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    Obviousness

    (Whirlpool Europe BV v BSH Bosch; Chancery Division; 19 September 2001)

    Whirlpool had patented a device for detecting an imbalance in loads in washing machines. The patent described the use of a tachogenerator to detect time varying changes in the speed of the washing machine drum prior to its spin cycle caused by the requirement for greater power to lift an unevenly distributed load fixed at a certain position by centrifugal force. Bosch successfully argued before the hearing officer that the prior art apparent from a Philips patent indicted that the Whirlpool was void for being obvious.

    The prior art indicated that, although the single embodiment in Philips related to the use of a tachogenerator to indicate imbalances in machine loads due to changing power requirements, the specification included its use for detecting time varying imbalances by ‘measurement of a characteristic of the drum’.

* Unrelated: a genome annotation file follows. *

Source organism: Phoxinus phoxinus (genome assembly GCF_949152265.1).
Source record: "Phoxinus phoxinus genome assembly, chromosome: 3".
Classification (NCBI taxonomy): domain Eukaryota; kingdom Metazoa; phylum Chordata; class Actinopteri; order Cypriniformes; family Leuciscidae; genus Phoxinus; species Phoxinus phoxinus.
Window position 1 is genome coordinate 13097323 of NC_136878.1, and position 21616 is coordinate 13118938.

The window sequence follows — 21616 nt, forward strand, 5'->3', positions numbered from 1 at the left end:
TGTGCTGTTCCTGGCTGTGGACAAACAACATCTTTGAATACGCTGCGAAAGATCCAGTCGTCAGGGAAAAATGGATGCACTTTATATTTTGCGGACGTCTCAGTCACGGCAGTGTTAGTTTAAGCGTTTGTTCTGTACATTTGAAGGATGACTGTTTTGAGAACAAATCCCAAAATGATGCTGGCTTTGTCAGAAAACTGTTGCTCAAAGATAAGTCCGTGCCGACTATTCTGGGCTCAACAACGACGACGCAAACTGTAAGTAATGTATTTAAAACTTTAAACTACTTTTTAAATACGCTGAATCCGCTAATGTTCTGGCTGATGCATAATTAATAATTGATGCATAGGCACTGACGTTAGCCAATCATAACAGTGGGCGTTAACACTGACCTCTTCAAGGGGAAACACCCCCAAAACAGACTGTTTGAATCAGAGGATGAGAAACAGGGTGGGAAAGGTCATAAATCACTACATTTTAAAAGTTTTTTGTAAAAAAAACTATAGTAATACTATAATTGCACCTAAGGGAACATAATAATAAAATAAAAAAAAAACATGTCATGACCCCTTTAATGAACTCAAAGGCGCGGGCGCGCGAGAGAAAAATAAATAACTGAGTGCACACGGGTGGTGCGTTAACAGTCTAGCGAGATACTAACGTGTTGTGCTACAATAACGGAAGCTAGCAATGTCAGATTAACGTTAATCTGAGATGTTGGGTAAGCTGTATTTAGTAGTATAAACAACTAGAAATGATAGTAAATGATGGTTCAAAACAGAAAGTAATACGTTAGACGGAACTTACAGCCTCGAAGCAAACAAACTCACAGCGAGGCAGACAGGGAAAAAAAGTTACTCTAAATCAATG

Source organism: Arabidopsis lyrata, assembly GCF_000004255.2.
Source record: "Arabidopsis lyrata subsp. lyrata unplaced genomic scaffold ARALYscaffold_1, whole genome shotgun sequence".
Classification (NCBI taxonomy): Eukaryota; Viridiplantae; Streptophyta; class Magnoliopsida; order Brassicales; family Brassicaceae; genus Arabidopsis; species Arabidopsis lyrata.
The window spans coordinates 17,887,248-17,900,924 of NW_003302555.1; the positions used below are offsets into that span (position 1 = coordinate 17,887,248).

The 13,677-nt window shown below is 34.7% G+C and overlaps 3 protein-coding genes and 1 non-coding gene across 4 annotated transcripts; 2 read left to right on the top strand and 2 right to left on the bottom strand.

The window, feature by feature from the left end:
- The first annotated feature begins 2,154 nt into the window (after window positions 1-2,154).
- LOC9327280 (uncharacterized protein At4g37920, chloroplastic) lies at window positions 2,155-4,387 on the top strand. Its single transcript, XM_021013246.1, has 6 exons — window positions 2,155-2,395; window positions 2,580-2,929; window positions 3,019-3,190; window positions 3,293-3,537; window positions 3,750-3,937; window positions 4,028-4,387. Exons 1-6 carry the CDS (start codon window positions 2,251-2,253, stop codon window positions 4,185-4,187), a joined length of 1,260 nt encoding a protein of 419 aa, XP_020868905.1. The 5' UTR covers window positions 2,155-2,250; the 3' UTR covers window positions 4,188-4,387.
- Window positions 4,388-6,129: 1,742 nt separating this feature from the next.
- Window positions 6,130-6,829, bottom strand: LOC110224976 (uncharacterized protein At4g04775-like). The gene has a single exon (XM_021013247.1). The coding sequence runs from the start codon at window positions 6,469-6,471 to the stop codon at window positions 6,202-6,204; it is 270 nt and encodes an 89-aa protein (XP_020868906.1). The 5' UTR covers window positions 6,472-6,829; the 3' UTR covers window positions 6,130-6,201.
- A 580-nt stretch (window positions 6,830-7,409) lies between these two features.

The High Court agreed with the examiner in finding that the Whirlpool patent was invalid for obviousness. The prior art in the Philips’ patent ‘clearly encompassed’ use of a tachogenerator to detect time varying characteristics in a washing machine drum. According to the court, that answer would ‘stare in the face’, any person skilled in the art. Any manufacturer of washing machines would appreciate that a tachogenerator could be used to detect variations in the speed of the drum as an indicator of an imbalance. The hearing officer had, therefore, been right to revoke the patent.

    “Intellectual Property Newsletter” November 2001